Surrey RCMP Sgt. Chan speaks with a resident at the Coffee with a Cop event in South Surrey Wednesday morning. (Aaron Hinks photo)

Surrey RCMP Sgt. Chan speaks with a resident at the Coffee with a Cop event in South Surrey Wednesday morning. (Aaron Hinks photo)

Coffee with a Cop held in South Surrey

‘Sensational media,’ hazards, and inner-workings of RCMP discussed

The “sensational media,” the inner-workings of the RCMP and the hazards of the job were some of the some topics discussed at the Coffee with a Cop event in South Surrey last Wednesday morning.

In a series of events scattered throughout the city this week, RCMP invited every-day residents to meet with local officers to discuss, or ask questions about policing in the city.

Peace Arch News sat in one of the discussions, which included Ocean Park residents Tara Sketchley, Allan Johanson and RCMP Sgt. Chan, who didn’t want his first-name to be published.

After their discussion, Johanson told PAN the reason for him attending was to get to know the officers responding to incidents in South Surrey. He also made note of “fear-mongering,” specifically mentioning TV news.

“Yes, there are a lot of shootings in Surrey, it’s a serious thing. From what I see, people have this sense of fear, afraid of everything. South Surrey is a very safe place for people, the perception is that it’s not,” Johanson told PAN.

He then took issue with media’s reporting after a 15-year-old girl was grabbed and groped by a man on her way to school in Cloverdale the day before.

“Stranger danger,” he said, “gets blown out of proportion.”

“It’s incredibly rare… When it comes to actual attacks on kids, 95 per cent of the time it’s people they know,” he added, stating that a family member or family acquaintance is the usual perpetrator.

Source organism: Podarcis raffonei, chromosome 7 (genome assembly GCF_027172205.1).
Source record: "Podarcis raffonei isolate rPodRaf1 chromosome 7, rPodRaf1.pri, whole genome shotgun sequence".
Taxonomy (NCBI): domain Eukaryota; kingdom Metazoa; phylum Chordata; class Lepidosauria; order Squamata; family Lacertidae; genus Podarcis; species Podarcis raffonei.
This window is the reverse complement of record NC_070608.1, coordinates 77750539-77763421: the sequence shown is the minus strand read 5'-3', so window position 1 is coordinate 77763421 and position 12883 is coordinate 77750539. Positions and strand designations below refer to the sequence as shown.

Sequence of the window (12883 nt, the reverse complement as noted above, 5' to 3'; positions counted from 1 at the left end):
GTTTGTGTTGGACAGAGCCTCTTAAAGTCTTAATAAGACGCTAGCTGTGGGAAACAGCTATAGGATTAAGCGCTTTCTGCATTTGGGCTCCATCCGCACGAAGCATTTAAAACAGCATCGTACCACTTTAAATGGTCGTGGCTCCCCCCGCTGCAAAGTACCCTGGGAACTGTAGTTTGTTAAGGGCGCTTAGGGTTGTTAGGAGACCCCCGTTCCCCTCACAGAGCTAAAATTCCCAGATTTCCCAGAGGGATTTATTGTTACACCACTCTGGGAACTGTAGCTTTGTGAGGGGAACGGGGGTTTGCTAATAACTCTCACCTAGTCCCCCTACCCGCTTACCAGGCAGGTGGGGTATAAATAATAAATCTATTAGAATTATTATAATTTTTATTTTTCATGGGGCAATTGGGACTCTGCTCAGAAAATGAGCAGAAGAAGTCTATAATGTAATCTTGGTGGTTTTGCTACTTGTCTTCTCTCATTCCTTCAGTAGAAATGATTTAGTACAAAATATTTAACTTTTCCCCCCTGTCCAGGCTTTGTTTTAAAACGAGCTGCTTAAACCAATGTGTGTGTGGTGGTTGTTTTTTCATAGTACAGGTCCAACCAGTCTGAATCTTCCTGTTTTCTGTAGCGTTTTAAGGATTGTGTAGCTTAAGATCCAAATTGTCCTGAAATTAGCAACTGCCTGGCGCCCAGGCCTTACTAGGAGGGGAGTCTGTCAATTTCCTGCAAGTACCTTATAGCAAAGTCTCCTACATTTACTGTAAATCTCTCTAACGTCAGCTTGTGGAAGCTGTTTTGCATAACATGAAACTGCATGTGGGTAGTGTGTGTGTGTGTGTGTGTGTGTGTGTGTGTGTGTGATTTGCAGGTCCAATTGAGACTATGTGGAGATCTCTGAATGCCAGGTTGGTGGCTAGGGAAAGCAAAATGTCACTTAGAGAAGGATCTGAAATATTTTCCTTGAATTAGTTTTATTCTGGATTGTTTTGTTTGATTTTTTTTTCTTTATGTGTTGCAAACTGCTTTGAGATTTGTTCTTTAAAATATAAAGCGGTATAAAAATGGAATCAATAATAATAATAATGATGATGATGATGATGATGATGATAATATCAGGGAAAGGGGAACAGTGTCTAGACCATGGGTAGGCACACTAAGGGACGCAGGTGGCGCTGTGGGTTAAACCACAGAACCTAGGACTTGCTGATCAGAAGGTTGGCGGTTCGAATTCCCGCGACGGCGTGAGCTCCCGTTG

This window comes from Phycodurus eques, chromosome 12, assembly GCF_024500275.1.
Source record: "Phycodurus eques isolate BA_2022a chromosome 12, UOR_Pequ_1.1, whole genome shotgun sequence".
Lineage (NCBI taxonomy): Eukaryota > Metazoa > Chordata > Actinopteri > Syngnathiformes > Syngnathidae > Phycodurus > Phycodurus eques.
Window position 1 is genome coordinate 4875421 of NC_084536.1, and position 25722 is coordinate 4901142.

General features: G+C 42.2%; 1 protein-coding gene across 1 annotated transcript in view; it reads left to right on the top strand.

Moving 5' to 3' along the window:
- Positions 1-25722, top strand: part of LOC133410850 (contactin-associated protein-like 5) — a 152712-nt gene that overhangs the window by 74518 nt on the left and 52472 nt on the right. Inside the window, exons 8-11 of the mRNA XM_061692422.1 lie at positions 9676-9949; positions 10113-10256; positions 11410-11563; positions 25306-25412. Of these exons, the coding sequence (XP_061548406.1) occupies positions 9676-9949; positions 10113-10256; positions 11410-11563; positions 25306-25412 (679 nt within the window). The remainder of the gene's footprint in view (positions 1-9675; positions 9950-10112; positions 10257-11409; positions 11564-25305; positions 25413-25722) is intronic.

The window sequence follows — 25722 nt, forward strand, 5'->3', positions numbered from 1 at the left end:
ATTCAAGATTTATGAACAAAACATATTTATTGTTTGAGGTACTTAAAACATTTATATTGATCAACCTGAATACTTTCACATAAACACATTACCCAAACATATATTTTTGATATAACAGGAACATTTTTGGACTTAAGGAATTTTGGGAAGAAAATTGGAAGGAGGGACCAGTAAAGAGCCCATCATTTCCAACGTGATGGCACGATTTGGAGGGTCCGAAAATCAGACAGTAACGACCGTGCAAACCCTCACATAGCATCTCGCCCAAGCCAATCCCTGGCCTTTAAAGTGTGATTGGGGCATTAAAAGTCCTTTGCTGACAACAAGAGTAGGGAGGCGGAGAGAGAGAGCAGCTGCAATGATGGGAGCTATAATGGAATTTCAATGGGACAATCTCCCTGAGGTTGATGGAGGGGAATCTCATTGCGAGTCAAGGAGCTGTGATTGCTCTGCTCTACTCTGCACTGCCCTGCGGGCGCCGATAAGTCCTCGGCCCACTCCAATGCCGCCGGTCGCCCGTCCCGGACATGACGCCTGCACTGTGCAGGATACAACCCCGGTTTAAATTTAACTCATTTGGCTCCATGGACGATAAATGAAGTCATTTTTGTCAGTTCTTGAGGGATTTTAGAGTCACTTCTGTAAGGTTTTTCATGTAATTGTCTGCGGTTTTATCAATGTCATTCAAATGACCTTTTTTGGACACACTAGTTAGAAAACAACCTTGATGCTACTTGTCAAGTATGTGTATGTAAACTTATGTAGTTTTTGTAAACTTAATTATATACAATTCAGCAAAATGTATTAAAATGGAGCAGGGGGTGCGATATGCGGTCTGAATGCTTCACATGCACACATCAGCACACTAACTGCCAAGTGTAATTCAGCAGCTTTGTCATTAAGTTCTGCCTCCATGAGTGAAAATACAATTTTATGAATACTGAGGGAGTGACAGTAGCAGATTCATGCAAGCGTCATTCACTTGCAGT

“The way the media portrays stuff, the percentage gets imbalance… The vigilance is in the wrong place.”

He said it’s challenging to educate parents about the danger of random attacks because it’s an emotional topic.

“How can you get real information to them in a way that they won’t dismiss it or feel that you’re being insensitive?” he said.

During conversation with Sgt. Chan, Sketchley mentioned a time when her Apple Watch accidentally dialed 911. She told the dispatcher it was a mistake, but nonetheless an officer responded and searched her home to ensure nobody was in danger.

Chan said he’s been on those calls before, and the protocol is to ask the residents if they have any weapons or dogs in the house. There have been circumstances, Chan said, where he’s had bad luck when it comes to dogs. Not with the dog itself, but with what the dog has left behind.

“Of course, every time we go to a place with dogs, there are land mines all over the place,” he said, adding that one time he asked the resident for a hose to clean off his boot.

Sketchley made mention of a South Surrey/White Rock Facebook page, which acts as a public forum for people living in the area. One discussion on the page that she wanted to bring to Chan’s attention was that involving a string of vehicle break-ins in the Crescent Beach area. She said the discussion quickly turned racist, with some residents blaming people “not from this country” as the culprits.

Sketchley, who worked as a police officer “in another life,” told Chan she talked to another local officer – who was raised in the Semiahmoo Peninsula – about the break-ins and was informed that local residents were committing the crimes, not recent immigrants. Chan agreed.

The trio discussed how officers overcome the language barrier in the city. According to findings in the 2016 census, about 33,000 people cannot speak English in the city and 240,700 residents have a mother tongue language other than French or English.

According to an 2016 RCMP report, the Surrey detachment has a combination of 320 regular and auxiliary members that could speak a total of 45 different languages. In addition, the detachment has 88 municipal support staff that can speak 24 different languages.

Chan said the detachment has a diversity of officers that can speak a number of languages. Those officers, he said, will get dispatched to the scene to assist the responding Mountie.

Sketchley and Johanson agreed that the Coffee with Cops exercise was a worthwhile experience.

A few dozen people and about five officers attended the event at Moka House Coffee and Bistro (16051 24 Ave.).

Other events were held at The Rustic Rooster (5723 176 Street) on Oct. 13, Cuatro Coffee (9014 152 Street) on Oct. 17, and Espresso Cafe (7330 137 Street) on Oct. 19.